My 33 1/3 book, on Aphex Twin's Selected Ambient Works Volume II, was the 5th bestselling book in the series in 2014. It's available at Amazon (including Kindle) and via your local bookstore. • F.A.Q.Key Tags: #saw2for33third, #sound-art, #classical, #juntoElsewhere: Twitter, SoundCloud, Instagram

Listening to art.
Playing with audio.
Sounding out technology.
Composing in code.

tag: live performance

Buddha Machine Variations No. 31 (Narrowed Divide)

A series of focused experiments

One thing that occurred to me as I’ve reached the end of a full month of daily Buddha Machine Variations is that I am accessing a familiarity with the source recordings that has only one direct comparison for me, which is the year I spent daily listening to and writing about one of my favorite albums of all time, Selected Ambient Works Volume II by Aphex Twin. As I searched for a Buddha Machine loop for today’s exercise, I realized that as I clicked through the options, I knew what would be next: Not only were the individual loops familiar as a friend’s voice on the phone, so too were the loops’ relative proximity to each other. And as I listened to the audio as it was being processed, I adjusted the various options in accordance with the specific loop’s qualities. And when I thought back on how this patch came together, I realized the decisions about what kind of processing to engage in were rooted in the source material. That point is distinct from where I began 31 days ago, when the audio was more of a discreet object, and the processing a discreet application. The divide between them has narrowed.

In any case, this piece has four subsidiary parts. I’ll describe them in brief, one channel of the mixer at a time, from left to right. Channel one is the straight audio out of the Buddha Machine, but with a slight variation on the delay, lending it a warble quality (delay via the ER-301). Channel two is the same unadulterated audio, its volume increasing and decreasing thanks to a slow, shallow wave (courtesy of the o_C module, running the Hemisphere firmware). Channel three is a narrow band of the FXDf-derived audio (from the source loop), put through a slight, static delay (in the ER-301). And channel four is another narrow band of the FXDf-derived audio, set on a little loop that is constantly overwriting itself. The loop is a little over two seconds long, and the trigger for the recording is going at a different pace, so over time the audio that is heard in this loop changes. (The loop kicks in at 1:05, when I connect a cable from the Batumi to the ER-301.) Beyond that, it’s all just me manipulating the various channels, based on my understanding and appreciation of the source loop, its melodic qualities, and the stages that comprise its structure.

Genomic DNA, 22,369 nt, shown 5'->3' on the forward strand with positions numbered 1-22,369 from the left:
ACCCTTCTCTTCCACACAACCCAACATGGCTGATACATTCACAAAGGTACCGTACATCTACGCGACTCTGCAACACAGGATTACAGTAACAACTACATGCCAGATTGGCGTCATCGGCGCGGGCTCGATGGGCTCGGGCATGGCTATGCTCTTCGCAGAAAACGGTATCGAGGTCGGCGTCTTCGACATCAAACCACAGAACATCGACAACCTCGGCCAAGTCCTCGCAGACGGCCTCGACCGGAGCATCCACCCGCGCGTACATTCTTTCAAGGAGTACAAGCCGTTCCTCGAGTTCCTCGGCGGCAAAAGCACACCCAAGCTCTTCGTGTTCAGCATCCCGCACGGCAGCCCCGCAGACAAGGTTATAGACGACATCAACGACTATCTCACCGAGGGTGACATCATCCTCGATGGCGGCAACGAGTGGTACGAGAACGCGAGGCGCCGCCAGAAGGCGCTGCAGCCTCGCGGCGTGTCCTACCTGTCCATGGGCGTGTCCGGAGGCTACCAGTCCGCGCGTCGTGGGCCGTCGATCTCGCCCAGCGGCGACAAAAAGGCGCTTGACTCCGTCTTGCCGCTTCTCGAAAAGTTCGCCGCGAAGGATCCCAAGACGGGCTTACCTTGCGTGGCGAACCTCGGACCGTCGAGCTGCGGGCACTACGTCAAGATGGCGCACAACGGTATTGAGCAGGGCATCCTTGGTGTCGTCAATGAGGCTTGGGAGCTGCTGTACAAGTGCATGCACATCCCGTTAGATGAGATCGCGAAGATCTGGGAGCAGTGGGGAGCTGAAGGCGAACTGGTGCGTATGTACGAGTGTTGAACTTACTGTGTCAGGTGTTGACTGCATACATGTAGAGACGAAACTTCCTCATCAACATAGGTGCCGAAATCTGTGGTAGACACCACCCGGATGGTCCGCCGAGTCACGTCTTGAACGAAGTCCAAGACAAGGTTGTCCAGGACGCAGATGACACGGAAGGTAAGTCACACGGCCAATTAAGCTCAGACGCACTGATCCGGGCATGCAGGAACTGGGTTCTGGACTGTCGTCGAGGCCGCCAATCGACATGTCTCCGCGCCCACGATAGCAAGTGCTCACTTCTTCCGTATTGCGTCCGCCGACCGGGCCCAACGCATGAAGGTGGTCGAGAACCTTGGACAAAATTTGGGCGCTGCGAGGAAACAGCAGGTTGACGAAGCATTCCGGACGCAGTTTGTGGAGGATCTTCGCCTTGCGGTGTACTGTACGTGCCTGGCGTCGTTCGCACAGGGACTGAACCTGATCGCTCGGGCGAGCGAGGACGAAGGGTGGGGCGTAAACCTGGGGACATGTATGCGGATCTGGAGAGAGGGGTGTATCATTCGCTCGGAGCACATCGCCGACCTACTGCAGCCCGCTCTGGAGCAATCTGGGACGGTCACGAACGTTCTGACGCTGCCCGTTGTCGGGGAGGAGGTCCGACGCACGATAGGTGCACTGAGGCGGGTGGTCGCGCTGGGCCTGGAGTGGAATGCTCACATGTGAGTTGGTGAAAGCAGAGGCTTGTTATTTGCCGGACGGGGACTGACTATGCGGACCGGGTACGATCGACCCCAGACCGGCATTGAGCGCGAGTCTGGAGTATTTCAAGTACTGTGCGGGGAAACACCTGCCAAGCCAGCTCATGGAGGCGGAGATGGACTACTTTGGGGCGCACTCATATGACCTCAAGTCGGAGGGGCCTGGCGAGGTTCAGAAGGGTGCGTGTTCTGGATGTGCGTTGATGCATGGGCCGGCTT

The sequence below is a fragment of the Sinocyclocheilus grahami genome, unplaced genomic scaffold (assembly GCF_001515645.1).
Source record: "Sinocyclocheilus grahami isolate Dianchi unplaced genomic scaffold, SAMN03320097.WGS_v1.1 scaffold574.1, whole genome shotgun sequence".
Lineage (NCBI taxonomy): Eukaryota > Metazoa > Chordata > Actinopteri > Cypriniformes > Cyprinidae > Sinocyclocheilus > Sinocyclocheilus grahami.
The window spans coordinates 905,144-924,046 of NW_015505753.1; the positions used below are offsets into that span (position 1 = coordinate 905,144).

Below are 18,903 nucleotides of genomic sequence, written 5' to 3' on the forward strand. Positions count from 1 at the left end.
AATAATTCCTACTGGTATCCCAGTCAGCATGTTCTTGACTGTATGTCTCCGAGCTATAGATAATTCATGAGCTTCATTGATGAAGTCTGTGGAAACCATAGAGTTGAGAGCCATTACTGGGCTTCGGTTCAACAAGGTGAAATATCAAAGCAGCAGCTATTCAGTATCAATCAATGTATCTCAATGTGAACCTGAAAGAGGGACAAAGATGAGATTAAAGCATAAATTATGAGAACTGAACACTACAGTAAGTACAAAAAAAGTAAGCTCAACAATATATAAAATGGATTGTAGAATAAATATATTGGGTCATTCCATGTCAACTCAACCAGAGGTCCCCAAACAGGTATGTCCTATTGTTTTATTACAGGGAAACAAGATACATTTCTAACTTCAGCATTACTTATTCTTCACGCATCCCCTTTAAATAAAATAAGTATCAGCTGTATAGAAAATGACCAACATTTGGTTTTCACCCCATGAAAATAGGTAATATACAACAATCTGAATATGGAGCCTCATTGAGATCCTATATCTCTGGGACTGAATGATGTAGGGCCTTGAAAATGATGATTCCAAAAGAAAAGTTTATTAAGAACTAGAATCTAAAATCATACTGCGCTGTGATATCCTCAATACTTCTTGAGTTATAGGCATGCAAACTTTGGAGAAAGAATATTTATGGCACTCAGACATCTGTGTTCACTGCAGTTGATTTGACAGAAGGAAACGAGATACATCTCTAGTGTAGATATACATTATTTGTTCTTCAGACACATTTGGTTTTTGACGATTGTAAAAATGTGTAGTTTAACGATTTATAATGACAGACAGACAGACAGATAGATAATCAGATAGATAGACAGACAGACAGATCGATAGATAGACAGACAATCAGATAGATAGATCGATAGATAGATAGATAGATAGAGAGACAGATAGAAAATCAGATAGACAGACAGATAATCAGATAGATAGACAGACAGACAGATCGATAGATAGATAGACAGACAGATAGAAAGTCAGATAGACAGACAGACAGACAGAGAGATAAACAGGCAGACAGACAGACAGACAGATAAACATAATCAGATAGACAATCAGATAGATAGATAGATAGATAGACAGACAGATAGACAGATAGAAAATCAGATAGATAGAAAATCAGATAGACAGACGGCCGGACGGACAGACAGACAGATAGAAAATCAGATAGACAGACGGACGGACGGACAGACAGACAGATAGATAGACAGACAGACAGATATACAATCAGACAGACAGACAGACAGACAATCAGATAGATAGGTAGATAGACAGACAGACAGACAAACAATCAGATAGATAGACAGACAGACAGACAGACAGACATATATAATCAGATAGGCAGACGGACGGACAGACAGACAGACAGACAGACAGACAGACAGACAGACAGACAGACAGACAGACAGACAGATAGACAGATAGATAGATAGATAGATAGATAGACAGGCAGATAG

There was no entry yesterday because after I recorded it last night I realized there was an issue with the audio, so I waited until today to re-record it. In the process I changed the patch, adding some elements.

For further patch-documentation purposes, here are two shots of the synthesizer:

And the settings on the Ornament and Crime module, the screen of which had gone dark while the video was being shot:

Video originally posted at youtube.com/disquiet. There’s also a video playlist of the Buddha Machine Variations.

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Buddha Machine Variations No. 30 (Organ Specter)

A series of focused experiments

One Buddha Machine, the Philip Glass edition, playing the organ loop, three processed channels of which go into the mixer. When the piece begins, it’s just the signal going through the granular synthesizer (channel two). Then comes the main line (channel one), which is the output of the Muxlicer. There are eight randomly selected outputs from the Muxlicer: six bands of the filter bank, and two of the granular synth, all set at different volume levels. They’re being selected at random, and the clock that sets the pace of the Muxlicer changes regularly. The basic pulse is a square wave from the Dixie II. There’s a hybrid wave from the Batumi, via the SPO, that occasionally makes the Dixie II pick up the pace, as a result of two different combined waves. The third channel of the mixer is a copy of the audio in the second channel, that of the granular synth processing the inbound signal, except it’s going through the ER-301 and being delayed. The intention was to overlap the granular phrase so that there are fewer gaps in the sound. In addition, the value of the delay on the third channel of the mixer is rapidly shifting tiny increments, so its relative position to the second channel is always changing. That about covers it.

For further patch-documentation purposes, here’s a straight-on shot of the synthesizer:

Video originally posted at youtube.com/disquiet. There’s also a video playlist of the Buddha Machine Variations.

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Buddha Machine Variations No. 29 (Prescient Delay)

A series of focused experiments

At some point during the Buddha Machine Variations series of exercises, it occurred to me that many people who might come across these videos probably haven’t ever actually heard the Buddha Machines themselves. As a result, I began, on occasion, to include the unadulterated sound of the source audio at some stage of a given piece, generally at the start of a recording, so that the contrast between, dare I say, raw and cooked would be more evident.

This piece, “Prescient Delay,” is built around three delays set at different rates. It opens with the unaltered sound of the Chan Fang model of the Buddha Machine (first released in 2010). Or at least what appears to be unaltered sound. In fact, the audio is being delayed a few seconds. This delay doesn’t affect the sound itself. What it does do is allow for other sounds to insert themselves as premonitions of the main line. The main line here is the second channel of the mixer (the yellow cable). The delays all occur in the ER-301 module, the one three in from the bottom left.